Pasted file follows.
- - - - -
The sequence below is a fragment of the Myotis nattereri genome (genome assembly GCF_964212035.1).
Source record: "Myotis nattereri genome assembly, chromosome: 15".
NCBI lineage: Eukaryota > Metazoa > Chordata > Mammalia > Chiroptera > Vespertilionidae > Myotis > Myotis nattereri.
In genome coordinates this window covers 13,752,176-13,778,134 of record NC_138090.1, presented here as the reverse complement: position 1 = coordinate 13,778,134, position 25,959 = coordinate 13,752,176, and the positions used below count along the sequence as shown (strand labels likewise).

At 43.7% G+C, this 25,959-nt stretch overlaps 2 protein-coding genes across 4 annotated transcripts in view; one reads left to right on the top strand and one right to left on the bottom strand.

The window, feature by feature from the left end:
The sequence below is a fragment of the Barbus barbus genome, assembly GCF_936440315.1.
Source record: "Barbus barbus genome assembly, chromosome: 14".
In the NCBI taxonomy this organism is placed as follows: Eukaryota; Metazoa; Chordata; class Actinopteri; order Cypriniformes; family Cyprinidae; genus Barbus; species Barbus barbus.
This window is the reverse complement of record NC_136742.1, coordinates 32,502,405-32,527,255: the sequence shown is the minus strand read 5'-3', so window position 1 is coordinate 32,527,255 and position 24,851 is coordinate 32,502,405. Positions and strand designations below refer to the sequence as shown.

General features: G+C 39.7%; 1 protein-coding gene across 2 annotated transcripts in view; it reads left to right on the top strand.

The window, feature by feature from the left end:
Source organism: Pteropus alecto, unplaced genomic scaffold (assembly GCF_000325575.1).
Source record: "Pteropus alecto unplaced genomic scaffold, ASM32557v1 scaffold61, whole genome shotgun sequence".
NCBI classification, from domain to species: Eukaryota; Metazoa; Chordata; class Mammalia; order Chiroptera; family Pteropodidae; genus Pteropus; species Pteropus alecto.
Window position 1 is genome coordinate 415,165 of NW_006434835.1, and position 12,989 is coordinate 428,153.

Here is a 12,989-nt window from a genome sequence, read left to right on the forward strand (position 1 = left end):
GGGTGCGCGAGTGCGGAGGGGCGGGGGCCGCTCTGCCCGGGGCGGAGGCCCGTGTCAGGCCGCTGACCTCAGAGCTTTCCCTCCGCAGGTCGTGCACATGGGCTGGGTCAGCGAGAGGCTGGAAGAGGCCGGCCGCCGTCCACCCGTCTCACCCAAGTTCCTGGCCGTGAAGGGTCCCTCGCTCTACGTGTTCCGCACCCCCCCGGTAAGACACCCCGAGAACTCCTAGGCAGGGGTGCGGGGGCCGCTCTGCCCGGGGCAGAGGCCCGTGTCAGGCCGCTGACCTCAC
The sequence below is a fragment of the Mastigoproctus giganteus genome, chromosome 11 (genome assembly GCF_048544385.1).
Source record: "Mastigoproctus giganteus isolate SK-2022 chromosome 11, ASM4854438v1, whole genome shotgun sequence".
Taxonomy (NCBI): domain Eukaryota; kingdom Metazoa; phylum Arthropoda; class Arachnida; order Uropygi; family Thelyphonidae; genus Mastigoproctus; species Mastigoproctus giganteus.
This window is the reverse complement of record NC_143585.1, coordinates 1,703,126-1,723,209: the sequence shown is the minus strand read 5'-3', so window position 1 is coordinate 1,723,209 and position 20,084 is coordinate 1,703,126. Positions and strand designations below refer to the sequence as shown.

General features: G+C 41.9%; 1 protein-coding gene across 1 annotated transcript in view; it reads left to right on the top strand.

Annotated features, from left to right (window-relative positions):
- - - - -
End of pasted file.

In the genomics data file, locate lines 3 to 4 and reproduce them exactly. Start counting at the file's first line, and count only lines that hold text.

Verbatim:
NCBI lineage: Eukaryota > Metazoa > Chordata > Mammalia > Chiroptera > Vespertilionidae > Myotis > Myotis nattereri.
In genome coordinates this window covers 13,752,176-13,778,134 of record NC_138090.1, presented here as the reverse complement: position 1 = coordinate 13,778,134, position 25,959 = coordinate 13,752,176, and the positions used below count along the sequence as shown (strand labels likewise).